Happy New Year... except in Guelph
Western hopes spiked by Queen's
Was it "gold or bust?"
Western hopes spiked by Queen's
Volleyball men settle for second at York
By Ryan Dixon
GIVE WESTERN VOLLEYBALL GUYS A CHANCE TO PLAY WITH
YOUR BALLS AND THEY'LL JUMP AT THE CHANCE.
At the outset of the York Tournament the Western men were running on a full tank of premium.
By the semifinals, they were cruising on a sufficient supply of regular octane. Unfortunately, halfway through the finals against Queen's, they were sucking on fumes.
"We ran out of gas," Western head coach Dave Preston said of his team's 3-1 loss to Queen's in the final match.
According to Preston, the explanation for the lack of fuel was simple.
"We exercised poor tournament management skills," Preston said. The bench boss said a plethora of tight games leading up to the finals including a thriller with Dalhousie in the semifinals forced Western to rely on their top players the entire weekend and never had an opportunity to rest their top guns.
Fatigue was visible in both the physical and mental play of the Mustangs. "When you're not physically sharp and you're not mentally sharp, you don't execute," Preston said.
Lack of execution inevitably leads to errors, which, according to Queen's head coach Brenda Willis, Western was making more of than usual. "We were playing almost error free ball and I think Western made a few more errors then they usually would," she said.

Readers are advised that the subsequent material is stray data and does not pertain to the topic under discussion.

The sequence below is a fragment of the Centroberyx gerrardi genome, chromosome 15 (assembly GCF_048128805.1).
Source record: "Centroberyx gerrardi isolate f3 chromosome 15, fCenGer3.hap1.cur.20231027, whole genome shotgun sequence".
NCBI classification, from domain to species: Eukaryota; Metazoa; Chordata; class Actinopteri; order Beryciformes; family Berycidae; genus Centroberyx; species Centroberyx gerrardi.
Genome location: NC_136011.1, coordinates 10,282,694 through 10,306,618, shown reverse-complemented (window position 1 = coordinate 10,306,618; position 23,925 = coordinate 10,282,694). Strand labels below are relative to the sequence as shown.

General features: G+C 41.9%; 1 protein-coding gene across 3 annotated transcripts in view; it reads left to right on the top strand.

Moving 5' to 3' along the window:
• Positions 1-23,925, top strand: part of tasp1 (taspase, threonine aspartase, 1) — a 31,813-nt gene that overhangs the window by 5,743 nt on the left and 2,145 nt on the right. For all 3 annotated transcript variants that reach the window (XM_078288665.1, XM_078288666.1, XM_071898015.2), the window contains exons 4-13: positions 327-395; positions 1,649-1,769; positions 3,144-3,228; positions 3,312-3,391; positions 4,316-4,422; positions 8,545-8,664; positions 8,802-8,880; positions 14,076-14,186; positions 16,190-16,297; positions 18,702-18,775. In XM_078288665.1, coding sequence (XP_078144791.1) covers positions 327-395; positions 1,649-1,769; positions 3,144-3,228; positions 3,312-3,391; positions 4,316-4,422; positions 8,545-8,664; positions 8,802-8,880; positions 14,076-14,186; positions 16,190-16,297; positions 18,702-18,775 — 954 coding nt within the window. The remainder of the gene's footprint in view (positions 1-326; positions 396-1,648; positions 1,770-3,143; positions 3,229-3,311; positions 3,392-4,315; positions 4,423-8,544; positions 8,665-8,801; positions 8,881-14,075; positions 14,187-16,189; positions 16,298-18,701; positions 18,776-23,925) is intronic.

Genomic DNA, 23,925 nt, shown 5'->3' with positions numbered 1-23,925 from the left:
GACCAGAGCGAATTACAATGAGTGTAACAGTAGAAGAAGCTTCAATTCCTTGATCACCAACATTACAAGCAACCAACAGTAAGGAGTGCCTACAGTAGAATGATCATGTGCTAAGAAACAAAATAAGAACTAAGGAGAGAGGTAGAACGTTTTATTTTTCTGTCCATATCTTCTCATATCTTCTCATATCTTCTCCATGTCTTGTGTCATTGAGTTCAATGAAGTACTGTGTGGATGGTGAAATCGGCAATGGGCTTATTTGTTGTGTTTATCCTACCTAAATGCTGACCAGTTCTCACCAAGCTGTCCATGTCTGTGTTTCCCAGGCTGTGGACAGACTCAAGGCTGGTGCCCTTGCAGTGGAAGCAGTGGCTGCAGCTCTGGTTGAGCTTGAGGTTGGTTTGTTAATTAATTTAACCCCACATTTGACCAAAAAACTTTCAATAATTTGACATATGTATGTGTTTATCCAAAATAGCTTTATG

Willis said her team had the advantage of having some game experience over the break, as opposed to the Mustangs, who were still full of Christmas rust.
"I think the issue of competitive readiness was a factor. We had just played in the Canada West tournament and were much more match ready," Willis said.
Preston said Western's defensive scoring is often an indicator of how the team is playing.
"One of the most telling factors of how we're playing is how many points we score on defence. Usually we get about 30 per cent of our points on defence. In the fourth set against Queen's, we scored seven per cent," he said.
The turning point was a tight third set when Queen's pulled ahead for good after the teams had split the first two sets. "The third set was pivotal," Willis said. "We squeaked out a big win."
Despite coming away with silver, Preston felt the Mustangs made several solid gains. They set goals for themselves aside from their obvious gold medal aspirations and according to Preston they achieved them.
"We wanted to stay inside our character and our character is to be relentless and we were until we simply ran out of gas. We made it as far as we did on guts," Preston said.
The fact Western made it as far as they did was a positive in Preston's eyes. "We had an opportunity to lose a lot of sets and we didn't we won them," he said. "We walked away relatively satisfied."
Western left side Luke Schram along with middle Jeremy Jonckheere were named to the tournament all-star team.
Schram said the tournament was an opportunity to get back in the swing of things for the Mustangs after a long Christmas break. Schram said the only remedy for Western will be more game action. "We just need to get our rhythm back and get rid of some of the rust," he said.